For logs older than 30 days, you can use curator to move the indexes to warm nodes. Usually, we don't search those logs a lot

For logs older than, say, 90 days, you can close the indexes to save resources and reopen them only when needed

For hot nodes, I would start with 2x servers, each with 64GB ram, 2x 4 to 6-core Intel xeon, 1TB SSD
For warm nodes, I would start with 2x servers, each with 64GB ram, 2x 4 to 6-core Intel xeon, 30 TB HDD 7200 RPM or so.

Any logs that are searched frequently should stay on hot nodes.

You should have dedicated master nodes and perhaps client nodes starting at 4 to 8 GB of RAM.

Currently I'm using the hot warm model + scale up approach instead of scale out to save costs and the clusters still work fine. Some numbers:

  • 6 to 8 TB (about 10 billion docs) available for searching with about 1 to 1.5 TB on hot nodes
  • 18 TB closed index on warm nodes to meet log retention requirements
  • 2x big servers each with 2x 12-core Intel Xeon, 256GB RAM, 2 TB SSD, 20+ TB HDD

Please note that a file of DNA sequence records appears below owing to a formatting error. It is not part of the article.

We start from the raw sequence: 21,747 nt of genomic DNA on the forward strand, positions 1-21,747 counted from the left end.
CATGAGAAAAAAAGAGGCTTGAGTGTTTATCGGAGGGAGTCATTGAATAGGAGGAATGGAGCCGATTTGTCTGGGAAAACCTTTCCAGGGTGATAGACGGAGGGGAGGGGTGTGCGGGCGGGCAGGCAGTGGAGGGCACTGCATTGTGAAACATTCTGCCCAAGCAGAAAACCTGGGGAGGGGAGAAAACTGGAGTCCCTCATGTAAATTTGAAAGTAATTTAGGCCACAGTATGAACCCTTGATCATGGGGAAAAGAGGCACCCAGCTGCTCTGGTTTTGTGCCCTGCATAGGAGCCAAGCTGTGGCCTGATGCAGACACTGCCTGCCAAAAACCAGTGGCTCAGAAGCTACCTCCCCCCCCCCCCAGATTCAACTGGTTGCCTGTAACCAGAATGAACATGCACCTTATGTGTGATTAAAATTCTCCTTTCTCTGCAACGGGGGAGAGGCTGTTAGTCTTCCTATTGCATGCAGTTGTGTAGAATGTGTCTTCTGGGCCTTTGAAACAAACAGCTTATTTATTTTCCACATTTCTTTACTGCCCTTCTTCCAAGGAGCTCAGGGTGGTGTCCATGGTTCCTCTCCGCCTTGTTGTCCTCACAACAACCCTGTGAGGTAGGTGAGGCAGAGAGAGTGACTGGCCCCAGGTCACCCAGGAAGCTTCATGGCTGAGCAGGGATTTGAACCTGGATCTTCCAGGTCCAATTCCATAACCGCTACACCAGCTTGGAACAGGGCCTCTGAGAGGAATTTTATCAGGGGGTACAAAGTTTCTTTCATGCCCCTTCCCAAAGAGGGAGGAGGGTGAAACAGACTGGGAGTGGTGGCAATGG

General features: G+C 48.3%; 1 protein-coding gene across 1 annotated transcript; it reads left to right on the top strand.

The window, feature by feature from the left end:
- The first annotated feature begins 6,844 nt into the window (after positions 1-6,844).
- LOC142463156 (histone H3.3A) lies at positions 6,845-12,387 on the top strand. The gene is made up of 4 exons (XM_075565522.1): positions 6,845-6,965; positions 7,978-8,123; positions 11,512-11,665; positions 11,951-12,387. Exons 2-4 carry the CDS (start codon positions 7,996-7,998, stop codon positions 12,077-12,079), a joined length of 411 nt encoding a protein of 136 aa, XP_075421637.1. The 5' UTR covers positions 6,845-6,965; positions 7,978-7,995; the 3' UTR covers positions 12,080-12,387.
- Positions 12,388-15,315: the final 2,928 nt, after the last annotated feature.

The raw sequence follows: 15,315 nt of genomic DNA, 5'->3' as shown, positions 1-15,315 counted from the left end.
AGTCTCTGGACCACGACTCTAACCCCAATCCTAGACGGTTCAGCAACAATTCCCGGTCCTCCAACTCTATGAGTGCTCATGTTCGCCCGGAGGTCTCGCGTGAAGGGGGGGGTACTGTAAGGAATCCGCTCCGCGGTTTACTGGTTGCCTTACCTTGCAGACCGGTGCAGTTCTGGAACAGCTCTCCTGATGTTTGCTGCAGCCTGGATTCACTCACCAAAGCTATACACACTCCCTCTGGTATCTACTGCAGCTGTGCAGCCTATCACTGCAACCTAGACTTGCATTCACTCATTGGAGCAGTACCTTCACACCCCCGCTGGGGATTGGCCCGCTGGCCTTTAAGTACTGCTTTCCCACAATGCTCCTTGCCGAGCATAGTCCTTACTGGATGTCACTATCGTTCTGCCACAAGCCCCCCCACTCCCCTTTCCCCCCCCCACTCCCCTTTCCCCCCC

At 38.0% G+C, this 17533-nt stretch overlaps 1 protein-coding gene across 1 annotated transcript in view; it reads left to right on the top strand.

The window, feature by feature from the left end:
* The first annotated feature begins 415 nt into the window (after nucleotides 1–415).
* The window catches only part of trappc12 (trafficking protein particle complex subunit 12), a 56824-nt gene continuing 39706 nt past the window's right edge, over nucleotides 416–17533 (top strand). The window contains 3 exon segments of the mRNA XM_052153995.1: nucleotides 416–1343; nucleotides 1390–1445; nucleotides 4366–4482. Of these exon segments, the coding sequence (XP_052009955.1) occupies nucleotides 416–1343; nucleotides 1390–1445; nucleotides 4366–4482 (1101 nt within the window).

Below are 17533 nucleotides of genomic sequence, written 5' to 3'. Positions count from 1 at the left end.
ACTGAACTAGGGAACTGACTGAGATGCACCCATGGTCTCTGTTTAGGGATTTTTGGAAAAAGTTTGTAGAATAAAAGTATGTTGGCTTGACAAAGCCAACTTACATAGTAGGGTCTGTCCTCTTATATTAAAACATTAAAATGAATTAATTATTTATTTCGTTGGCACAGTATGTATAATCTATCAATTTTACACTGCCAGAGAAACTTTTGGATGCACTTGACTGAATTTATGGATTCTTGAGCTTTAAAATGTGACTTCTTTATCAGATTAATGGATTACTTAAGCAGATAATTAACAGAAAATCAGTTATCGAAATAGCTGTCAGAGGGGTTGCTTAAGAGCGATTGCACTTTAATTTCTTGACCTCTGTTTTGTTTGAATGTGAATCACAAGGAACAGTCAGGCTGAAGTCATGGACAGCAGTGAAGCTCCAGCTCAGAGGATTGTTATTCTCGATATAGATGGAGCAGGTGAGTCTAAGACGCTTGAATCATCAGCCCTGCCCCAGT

• 1x normal server to run master nodes
  • Each big server hosts multiple Elasticsearch node types (data, client, master) with max heap 30GB RAM

The concern with scale up is that if one big server is down during peak hour, you may run into performance issue. Configuration is also more complicated.

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Hi Anhlqn,

Thanks for response and suggestions.
Would like to know in one of my case would see like if i index a doc of 2 MB size that is getting stored in Elastic Search as 5 MB with dynamic mapping template.
Does the hardware sizing you using is after considering this scenario also or how to cover such a scenario.

For our logs, the average size of a doc is 500KB to 1MB, but most of the time, the size in ES is smaller than the raw size. That could be because of our mappings.

I believe that for logs, about 30% of the fields are used for full text search or aggregation, the rest should be set to either "index": "not_analyzed" or "index": "no".